With the basic concepts of the confusion matrix, let’s now jump on the matrics we use in different ML tasks starting with the very common one — Accuracy.
Accuracy is the simplest and one of the most commonly used metrics. It is defined as the number of corrected predictions out of the total number of predictions. Very often we also express it into percentile. In this case, the accuracy score is multiplied by 100. So,
We can define accuracy using the confusion matrix also. Accuracy is the sum of total TPs and TNs divided by total data points or instances. So,
When to use Accuracy?
This metric — accuracy, can reflect a good result or understanding when the data is balanced i.e. each class contains about the same amount of data.
When not to use Accuracy?
Accuracy might not be a wise choice as a metric when there is an imbalance in the data. Let’s consider a scenario: for a binary classification (positive and negative) task we are working with a data set where 75% of total data belongs to the positive class. If each time no matter what, the model predicts a data instance to be positive, the model’s accuracy will be around 75%. This might be a good score but actually, the model is not good enough!
This metric indicates how many of the samples that are classified to be positive are actually positive. Precision attempts to answer the question: “What proportion of positive predictions was actually correct?”. We can define precision as:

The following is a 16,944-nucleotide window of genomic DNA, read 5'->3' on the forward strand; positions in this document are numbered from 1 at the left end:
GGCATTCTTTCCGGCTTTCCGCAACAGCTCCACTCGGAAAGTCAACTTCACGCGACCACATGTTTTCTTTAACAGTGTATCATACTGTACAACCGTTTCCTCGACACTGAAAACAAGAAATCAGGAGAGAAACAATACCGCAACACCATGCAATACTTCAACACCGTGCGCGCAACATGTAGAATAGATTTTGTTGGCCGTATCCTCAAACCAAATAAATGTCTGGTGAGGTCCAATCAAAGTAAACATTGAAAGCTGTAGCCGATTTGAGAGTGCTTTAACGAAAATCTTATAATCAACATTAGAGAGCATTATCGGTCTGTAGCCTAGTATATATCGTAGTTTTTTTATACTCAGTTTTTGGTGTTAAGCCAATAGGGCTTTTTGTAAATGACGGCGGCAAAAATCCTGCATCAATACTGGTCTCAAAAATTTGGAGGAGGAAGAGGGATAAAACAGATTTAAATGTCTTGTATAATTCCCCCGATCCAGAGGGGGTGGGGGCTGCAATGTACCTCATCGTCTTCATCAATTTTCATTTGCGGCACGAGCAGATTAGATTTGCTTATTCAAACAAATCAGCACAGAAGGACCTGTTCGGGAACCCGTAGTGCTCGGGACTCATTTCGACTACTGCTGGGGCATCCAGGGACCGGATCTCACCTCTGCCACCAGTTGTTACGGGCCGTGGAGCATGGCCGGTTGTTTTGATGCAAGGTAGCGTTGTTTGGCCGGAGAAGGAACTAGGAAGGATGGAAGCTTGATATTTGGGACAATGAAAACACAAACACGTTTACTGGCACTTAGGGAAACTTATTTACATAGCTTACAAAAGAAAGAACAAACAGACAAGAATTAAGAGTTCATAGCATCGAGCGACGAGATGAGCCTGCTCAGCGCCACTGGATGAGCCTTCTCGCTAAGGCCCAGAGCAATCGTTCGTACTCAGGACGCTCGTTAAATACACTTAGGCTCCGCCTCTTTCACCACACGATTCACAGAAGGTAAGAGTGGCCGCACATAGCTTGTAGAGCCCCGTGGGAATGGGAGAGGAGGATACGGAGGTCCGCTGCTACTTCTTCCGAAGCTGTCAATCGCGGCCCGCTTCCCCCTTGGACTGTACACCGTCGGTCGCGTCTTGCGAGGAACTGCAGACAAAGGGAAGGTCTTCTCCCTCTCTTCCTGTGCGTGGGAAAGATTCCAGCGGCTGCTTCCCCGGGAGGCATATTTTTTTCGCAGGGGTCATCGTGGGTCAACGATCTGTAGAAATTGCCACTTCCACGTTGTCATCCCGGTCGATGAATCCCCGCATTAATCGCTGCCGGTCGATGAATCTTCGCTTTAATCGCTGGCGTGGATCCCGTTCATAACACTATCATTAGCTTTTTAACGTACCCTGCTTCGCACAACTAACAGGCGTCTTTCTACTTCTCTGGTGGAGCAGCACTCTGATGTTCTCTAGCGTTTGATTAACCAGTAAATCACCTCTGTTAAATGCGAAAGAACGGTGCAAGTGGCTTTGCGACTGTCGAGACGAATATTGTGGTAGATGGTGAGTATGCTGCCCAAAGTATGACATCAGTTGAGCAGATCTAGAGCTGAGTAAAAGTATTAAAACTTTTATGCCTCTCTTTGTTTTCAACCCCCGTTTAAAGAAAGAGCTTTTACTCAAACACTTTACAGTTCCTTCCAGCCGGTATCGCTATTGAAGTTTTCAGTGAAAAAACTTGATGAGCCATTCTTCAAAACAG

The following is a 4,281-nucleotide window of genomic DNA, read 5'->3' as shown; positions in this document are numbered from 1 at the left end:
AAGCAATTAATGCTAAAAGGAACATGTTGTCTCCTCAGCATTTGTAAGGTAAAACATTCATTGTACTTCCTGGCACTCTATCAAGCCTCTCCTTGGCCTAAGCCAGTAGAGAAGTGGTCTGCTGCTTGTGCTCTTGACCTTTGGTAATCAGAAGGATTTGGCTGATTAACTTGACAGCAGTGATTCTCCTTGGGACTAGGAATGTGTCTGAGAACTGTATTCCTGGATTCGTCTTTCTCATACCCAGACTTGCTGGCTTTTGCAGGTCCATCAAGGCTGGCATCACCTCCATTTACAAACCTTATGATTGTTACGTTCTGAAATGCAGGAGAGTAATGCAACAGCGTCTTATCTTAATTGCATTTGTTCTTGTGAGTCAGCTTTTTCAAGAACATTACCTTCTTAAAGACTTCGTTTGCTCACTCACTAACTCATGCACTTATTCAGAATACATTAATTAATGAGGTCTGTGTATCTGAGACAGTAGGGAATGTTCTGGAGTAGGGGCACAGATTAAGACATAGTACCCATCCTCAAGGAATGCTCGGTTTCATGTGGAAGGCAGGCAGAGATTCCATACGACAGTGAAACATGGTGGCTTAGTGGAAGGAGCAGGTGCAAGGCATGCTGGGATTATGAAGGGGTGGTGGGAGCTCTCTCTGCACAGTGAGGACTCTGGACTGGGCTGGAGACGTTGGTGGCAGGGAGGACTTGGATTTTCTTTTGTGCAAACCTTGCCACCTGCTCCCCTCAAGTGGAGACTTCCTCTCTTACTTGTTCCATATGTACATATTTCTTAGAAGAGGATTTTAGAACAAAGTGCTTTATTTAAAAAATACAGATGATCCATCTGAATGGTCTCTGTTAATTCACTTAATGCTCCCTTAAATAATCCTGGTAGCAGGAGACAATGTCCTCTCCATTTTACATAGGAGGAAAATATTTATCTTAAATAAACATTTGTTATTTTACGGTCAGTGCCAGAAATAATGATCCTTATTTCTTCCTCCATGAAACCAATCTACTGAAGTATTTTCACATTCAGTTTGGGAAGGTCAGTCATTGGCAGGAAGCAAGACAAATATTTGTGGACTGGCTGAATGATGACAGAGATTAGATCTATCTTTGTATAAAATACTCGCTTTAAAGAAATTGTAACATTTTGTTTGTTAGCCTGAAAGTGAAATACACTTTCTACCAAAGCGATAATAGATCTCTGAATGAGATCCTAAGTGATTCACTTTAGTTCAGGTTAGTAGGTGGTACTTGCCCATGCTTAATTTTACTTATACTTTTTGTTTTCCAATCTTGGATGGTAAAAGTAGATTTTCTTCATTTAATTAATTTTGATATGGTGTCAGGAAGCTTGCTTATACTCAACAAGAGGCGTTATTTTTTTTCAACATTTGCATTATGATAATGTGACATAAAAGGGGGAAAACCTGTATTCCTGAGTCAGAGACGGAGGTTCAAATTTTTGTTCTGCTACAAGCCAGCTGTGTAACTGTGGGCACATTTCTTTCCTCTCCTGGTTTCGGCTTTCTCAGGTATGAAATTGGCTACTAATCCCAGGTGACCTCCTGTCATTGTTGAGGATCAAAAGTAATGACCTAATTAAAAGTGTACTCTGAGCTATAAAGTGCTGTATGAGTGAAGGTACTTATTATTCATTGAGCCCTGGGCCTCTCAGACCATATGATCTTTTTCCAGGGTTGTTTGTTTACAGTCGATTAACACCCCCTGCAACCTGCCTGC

It is the ratio of true positives and all predictive positives (TP and FP). Thus precision is also called True Positive Accuracy.
When to use Precision?
Precision can be used when the false negative is of less concern. Let’s have a look at the following cases:
- Let’s assume you want to buy some good paintings but you don’t know much about painting; so you are using a machine learning model. You would buy a painting only if the model predicts it as a good painting. In this case, using precision is a good choice. Because you would buy a painting only if it is a good painting (correctly predicted true positive). It does not matter whether it is predicting a ‘good painting’ as a ‘not good painting’, as it is not costing you (you are not buying the painting). But predicting a ‘not good painting’ as a ‘good painting’ can result in a great cost to you (as you will buy it). Finally, it can be said, precision can be used when the cost of false positives is high or the cost of false negatives is low.